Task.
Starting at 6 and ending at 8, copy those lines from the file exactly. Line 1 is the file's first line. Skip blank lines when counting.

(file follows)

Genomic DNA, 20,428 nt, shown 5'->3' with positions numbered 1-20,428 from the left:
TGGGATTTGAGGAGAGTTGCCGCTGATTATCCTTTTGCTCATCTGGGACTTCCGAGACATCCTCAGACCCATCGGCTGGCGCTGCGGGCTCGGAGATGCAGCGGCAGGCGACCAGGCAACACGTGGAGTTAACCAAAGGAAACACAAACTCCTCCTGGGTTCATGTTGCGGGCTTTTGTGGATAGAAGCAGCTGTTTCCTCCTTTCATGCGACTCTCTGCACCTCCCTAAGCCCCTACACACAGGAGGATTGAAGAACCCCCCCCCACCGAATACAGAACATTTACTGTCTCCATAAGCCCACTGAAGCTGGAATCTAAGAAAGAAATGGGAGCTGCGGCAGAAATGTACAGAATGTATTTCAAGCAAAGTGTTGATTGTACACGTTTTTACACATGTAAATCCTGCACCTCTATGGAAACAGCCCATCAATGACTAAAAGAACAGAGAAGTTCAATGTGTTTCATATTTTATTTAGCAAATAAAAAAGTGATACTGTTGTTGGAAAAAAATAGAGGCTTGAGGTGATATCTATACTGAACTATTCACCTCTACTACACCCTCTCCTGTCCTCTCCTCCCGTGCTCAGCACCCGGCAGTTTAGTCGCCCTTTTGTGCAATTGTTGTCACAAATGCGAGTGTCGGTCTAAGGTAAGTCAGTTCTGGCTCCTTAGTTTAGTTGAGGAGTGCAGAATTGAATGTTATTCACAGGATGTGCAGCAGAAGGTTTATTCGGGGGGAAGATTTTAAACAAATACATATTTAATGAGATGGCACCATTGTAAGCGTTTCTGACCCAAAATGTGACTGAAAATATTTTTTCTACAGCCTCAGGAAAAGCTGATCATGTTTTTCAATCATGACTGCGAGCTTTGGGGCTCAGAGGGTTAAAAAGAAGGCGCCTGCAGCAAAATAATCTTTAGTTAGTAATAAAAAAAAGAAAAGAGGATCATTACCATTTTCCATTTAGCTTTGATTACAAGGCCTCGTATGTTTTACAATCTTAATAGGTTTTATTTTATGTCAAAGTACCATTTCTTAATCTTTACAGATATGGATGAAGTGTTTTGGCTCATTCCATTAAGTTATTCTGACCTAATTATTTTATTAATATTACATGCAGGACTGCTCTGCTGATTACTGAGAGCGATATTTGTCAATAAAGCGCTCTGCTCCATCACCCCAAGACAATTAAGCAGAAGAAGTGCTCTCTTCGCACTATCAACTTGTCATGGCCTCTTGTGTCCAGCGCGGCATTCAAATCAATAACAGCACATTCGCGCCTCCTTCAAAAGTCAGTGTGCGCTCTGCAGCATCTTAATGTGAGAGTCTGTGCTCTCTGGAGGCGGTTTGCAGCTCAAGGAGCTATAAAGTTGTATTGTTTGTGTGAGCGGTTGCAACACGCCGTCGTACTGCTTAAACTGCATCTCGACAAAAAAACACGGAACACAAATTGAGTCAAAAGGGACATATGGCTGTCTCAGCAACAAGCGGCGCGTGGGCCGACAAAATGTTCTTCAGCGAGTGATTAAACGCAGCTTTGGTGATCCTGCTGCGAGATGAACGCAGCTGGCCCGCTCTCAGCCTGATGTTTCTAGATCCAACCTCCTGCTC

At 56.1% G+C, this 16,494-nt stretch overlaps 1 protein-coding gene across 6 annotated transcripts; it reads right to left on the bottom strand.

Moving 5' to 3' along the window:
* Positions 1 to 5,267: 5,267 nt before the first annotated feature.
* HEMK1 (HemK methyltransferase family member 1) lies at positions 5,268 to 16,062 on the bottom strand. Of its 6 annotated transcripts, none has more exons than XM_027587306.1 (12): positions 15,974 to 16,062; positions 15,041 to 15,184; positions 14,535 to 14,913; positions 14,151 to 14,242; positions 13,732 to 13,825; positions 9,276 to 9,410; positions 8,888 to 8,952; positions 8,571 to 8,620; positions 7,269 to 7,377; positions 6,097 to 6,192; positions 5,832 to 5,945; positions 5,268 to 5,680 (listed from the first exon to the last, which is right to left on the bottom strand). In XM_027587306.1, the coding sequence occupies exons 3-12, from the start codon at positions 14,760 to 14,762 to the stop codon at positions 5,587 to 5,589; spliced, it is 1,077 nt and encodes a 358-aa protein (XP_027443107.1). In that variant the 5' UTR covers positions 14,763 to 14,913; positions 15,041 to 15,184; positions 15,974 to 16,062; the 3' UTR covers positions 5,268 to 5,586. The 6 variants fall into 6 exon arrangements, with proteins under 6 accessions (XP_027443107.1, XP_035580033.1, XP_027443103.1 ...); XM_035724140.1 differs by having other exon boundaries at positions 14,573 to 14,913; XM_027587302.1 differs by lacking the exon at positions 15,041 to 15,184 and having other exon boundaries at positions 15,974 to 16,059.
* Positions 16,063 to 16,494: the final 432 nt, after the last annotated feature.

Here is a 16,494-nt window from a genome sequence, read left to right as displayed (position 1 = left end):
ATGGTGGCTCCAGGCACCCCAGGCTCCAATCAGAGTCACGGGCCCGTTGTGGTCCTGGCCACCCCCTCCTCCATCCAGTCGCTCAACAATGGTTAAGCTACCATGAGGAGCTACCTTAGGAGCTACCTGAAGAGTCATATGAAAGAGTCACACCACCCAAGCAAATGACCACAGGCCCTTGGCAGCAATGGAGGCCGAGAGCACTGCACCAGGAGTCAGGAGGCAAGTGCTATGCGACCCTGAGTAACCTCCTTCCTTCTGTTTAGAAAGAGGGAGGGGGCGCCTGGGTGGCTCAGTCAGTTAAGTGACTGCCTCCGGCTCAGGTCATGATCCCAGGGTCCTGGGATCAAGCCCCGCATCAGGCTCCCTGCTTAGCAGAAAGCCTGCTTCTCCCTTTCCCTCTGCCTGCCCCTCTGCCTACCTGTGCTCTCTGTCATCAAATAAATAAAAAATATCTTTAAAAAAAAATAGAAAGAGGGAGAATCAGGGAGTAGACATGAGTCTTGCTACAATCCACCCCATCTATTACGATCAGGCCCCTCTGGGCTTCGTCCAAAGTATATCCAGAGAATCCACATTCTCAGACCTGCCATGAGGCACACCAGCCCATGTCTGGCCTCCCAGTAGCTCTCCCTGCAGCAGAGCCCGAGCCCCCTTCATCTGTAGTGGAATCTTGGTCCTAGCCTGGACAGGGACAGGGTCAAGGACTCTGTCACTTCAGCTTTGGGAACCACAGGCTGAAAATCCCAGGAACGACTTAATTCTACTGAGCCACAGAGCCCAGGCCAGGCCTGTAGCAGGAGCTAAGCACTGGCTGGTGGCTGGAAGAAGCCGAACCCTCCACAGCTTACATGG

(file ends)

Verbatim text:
* HEMK1 (HemK methyltransferase family member 1) lies at positions 5,268 to 16,062 on the bottom strand. Of its 6 annotated transcripts, none has more exons than XM_027587306.1 (12): positions 15,974 to 16,062; positions 15,041 to 15,184; positions 14,535 to 14,913; positions 14,151 to 14,242; positions 13,732 to 13,825; positions 9,276 to 9,410; positions 8,888 to 8,952; positions 8,571 to 8,620; positions 7,269 to 7,377; positions 6,097 to 6,192; positions 5,832 to 5,945; positions 5,268 to 5,680 (listed from the first exon to the last, which is right to left on the bottom strand). In XM_027587306.1, the coding sequence occupies exons 3-12, from the start codon at positions 14,760 to 14,762 to the stop codon at positions 5,587 to 5,589; spliced, it is 1,077 nt and encodes a 358-aa protein (XP_027443107.1). In that variant the 5' UTR covers positions 14,763 to 14,913; positions 15,041 to 15,184; positions 15,974 to 16,062; the 3' UTR covers positions 5,268 to 5,586. The 6 variants fall into 6 exon arrangements, with proteins under 6 accessions (XP_027443107.1, XP_035580033.1, XP_027443103.1 ...); XM_035724140.1 differs by having other exon boundaries at positions 14,573 to 14,913; XM_027587302.1 differs by lacking the exon at positions 15,041 to 15,184 and having other exon boundaries at positions 15,974 to 16,059.
* Positions 16,063 to 16,494: the final 432 nt, after the last annotated feature.

Here is a 16,494-nt window from a genome sequence, read left to right as displayed (position 1 = left end):